Tadas Antanavicius's Reviews > Sapiens: A Brief History of Humankind

Sapiens by Yuval Noah Harari
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it was amazing

An instant classic. I'd never appreciated a history book until I read this one, and it has me hungry for more. The way Harari crafts our current knowledge of the history of the world, interwoven with the implications it has on the modern world, is endlessly captivating. He does a fantastic job providing objective (inasmuch as that is possible) observations and commentary that prompt the reader to dwell and think hard about what s/he is learning. Every chapter resulted in some mindblowing nugget of information that has the potential to shift how you see the world and what you value.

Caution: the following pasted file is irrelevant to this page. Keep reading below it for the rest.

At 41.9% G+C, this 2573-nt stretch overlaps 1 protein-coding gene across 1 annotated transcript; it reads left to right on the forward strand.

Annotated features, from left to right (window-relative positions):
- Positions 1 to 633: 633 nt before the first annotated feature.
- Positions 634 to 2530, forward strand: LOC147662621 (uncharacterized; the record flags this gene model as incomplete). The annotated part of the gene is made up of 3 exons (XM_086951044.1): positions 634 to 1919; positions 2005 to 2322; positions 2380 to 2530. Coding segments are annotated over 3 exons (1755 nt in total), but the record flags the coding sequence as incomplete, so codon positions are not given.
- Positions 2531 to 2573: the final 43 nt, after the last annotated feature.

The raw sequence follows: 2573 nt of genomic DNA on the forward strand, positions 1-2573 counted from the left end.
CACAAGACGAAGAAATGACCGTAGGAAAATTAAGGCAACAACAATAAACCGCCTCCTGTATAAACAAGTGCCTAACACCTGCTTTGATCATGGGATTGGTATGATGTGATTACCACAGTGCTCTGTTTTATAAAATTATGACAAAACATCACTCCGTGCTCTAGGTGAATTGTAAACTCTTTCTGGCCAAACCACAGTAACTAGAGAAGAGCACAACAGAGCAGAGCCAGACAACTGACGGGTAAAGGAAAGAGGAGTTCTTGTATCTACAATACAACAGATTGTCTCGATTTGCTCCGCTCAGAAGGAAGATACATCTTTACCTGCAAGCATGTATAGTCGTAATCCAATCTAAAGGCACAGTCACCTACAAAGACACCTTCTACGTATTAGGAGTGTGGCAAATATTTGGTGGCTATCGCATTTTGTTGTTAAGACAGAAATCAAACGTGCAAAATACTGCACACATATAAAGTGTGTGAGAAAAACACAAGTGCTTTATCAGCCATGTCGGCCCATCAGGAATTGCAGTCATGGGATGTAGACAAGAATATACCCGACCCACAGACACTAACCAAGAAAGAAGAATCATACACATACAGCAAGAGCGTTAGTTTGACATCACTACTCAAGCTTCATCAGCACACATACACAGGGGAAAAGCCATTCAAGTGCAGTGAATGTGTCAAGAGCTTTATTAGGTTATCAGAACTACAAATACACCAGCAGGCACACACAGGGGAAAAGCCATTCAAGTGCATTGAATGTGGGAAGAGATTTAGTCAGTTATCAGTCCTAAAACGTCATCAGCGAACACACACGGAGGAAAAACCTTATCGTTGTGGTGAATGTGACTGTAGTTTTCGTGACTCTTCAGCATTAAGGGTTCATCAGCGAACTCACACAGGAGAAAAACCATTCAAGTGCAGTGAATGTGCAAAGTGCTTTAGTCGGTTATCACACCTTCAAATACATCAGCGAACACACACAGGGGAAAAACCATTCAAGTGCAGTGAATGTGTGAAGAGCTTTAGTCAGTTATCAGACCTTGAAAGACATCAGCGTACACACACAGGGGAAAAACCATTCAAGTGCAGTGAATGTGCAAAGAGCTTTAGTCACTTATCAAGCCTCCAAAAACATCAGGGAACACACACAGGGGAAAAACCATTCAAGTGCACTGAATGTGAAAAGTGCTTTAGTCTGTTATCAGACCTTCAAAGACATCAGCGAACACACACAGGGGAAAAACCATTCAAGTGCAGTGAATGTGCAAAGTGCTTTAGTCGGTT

Above all, Sapiens did an excellent job of reminding me how little we truly know about the world. Much like the classic thought-exercise of "imagine you are a tiny dot... in your city... in your country... in the solar system... you are inconsequential" -- that can be extended to our belief systems as well. Our existence on this earth - nay, the existence of our species on this earth - is such a tiny speck in world history. How do we *know* that human beings deserve superior (human) rights to other animals? Are technological improvements really better for human life satisfaction, or was the world a better place in the caveman-days? How can a Republican or a Democrat be so utterly convinced in his or her belief system for the human race to the point of truly, wholeheartedly believing that someone else should be torn down for believing otherwise?

I'm not saying it can't be fulfilling to seek answers to these questions - but it's useful to remember that nobody really has this all figured out.
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Reading Progress

January 26, 2018 – Shelved
January 26, 2018 – Shelved as: to-read
January 30, 2018 – Started Reading
February 17, 2018 – Finished Reading

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